Airborne transmission of SARS-CoV-2 has been object of debate in the scientific community since the beginning of COVID-19 pandemic. This mechanism of transmission could arise from virus-laden aerosol released by infected individuals and it is influenced by several factors. Among these, the concentration and size distribution of virus-laden particles play an important role. The knowledge regarding aerosol transmission increases as new evidence is collected in different studies, even if it is not yet available a standard protocol regarding air sampling and analysis, which can create difficulties in the interpretation and application of results. This work reports a systematic review of current knowledge gained by 73 published papers on experimental determination of SARS-CoV-2 RNA in air comparing different environments: outdoors, indoor hospitals and healthcare settings, and public community indoors. Selected papers furnished 77 datasets: outdoor studies (9/77, 11.7%) and indoor studies (68/77. 88.3%). The indoor datasets in hospitals were the vast majority (58/68, 85.3%), and the remaining (10/68, 14.7%) were classified as community indoors. The fraction of studies having positive samples, as well as positivity rates (i.e. ratios between positive and total samples) are significantly larger in hospitals compared to the other typologies of sites. Contamination of surfaces was more frequent (in indoor datasets) compared to contamination of air samples; however, the average positivity rate was lower compared to that of air. Concentrations of SARS-CoV-2 RNA in air were highly variables and, on average, lower in outdoors compared to indoors. Among indoors, concentrations in community indoors appear to be lower than those in hospitals and healthcare settings.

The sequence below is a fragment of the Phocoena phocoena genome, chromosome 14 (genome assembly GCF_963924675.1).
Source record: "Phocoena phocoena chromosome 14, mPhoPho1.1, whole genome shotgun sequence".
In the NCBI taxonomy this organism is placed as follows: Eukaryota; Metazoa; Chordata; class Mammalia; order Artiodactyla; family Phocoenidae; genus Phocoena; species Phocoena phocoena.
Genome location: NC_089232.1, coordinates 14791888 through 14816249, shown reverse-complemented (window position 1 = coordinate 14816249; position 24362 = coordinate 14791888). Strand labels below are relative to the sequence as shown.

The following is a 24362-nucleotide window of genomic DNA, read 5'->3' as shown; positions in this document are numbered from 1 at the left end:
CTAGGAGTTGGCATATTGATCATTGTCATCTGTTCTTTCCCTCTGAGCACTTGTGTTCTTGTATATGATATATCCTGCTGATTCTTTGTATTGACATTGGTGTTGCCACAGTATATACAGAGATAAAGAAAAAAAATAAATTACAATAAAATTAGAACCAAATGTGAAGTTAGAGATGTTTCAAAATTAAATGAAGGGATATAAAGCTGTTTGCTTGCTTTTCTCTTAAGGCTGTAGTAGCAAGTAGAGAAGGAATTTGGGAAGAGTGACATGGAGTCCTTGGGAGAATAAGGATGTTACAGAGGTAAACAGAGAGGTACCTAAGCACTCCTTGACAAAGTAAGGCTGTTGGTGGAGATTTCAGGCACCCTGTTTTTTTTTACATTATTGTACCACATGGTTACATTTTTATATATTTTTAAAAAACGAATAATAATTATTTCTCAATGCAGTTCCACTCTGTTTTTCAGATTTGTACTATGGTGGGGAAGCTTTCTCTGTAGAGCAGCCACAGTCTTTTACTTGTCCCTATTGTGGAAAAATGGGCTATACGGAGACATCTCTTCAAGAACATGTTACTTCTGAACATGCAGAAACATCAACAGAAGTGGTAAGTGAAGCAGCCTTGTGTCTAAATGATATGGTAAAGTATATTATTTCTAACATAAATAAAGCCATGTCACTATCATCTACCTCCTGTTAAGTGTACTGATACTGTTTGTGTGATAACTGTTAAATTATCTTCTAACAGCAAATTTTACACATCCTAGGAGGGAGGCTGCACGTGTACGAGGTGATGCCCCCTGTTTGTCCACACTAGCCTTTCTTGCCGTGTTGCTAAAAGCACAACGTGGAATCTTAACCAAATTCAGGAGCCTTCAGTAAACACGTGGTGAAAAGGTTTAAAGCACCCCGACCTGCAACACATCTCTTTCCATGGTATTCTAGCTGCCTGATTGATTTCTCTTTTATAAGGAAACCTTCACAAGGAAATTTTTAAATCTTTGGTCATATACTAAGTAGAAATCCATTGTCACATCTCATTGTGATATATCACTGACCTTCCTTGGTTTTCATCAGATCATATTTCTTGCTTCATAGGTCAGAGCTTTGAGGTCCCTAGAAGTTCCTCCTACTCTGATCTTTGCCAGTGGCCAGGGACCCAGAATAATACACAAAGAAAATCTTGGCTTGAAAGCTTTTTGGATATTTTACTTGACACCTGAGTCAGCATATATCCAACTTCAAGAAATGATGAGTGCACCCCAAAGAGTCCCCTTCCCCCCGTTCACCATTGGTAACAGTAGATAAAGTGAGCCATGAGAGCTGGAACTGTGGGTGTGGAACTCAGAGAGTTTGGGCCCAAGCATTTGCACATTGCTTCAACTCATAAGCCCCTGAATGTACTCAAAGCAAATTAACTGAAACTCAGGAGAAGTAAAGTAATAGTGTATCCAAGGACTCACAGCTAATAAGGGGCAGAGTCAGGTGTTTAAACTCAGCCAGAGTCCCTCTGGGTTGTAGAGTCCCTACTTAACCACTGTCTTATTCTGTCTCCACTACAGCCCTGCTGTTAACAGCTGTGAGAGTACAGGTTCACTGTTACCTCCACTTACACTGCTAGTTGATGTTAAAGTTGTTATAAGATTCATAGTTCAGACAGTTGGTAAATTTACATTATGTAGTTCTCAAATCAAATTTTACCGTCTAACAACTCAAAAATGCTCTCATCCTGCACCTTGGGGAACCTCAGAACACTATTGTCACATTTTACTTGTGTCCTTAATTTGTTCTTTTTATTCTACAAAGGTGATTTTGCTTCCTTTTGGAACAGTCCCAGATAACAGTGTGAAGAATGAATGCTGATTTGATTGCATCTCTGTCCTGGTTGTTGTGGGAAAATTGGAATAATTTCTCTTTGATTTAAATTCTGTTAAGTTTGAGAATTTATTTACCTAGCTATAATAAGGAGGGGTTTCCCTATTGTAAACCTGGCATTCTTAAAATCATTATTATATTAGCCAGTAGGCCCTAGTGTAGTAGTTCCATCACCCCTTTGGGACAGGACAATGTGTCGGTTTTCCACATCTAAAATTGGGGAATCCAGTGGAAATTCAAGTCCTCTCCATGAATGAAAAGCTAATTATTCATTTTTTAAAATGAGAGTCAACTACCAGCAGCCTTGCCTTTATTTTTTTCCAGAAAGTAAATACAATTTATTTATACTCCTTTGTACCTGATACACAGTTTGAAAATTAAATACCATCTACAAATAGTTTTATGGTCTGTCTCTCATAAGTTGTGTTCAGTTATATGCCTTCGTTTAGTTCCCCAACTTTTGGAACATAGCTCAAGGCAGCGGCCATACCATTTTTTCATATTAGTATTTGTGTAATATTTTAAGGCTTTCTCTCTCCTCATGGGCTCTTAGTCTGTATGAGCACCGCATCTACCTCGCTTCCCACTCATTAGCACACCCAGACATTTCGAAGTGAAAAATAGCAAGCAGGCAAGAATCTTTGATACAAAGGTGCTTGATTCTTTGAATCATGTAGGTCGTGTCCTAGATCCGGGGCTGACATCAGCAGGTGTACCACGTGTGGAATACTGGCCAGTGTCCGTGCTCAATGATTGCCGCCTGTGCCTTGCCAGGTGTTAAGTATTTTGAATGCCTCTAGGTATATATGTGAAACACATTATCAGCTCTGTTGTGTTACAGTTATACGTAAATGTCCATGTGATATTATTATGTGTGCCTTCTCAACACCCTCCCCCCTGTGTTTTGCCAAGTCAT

Subject(s)Air Pollution, Indoor , COVID-19 , Aerosols , Humans , Pandemics , RNA, Viral , SARS-CoV-2
COVID-19 pandemic raised a debate regarding the role of airborne transmission. Information regarding virus-laden aerosol concentrations is still scarce in community indoors and what are the risks for general public and the efficiency of restriction policies. This work investigates, for the first time in Italy, the presence of SARS-CoV-2 RNA in air samples collected in different community indoors (one train station, two food markets, one canteen, one shopping centre, one hair salon, and one pharmacy) in three Italian cities: metropolitan city of Venice (NE of Italy), Bologna (central Italy), and Lecce (SE of Italy). Air samples were collected during the maximum spread of the second wave of pandemic in Italy (November and December 2020). All collected samples tested negative for the presence of SARS-CoV-2, using both real-time RT-PCR and ddPCR, and no significant differences were observed comparing samples taken with and without customers. Modelling average concentrations, using influx of customers' data and local epidemiological information, indicated low values (i.e. < 0.8 copies m-3 when cotton facemasks are used and even lower for surgical facemasks). The results, even if with some limitations, suggest that the restrictive policies enforced could effectively reduce the risk of airborne transmissions in the community indoor investigated, providing that physical distance is respected.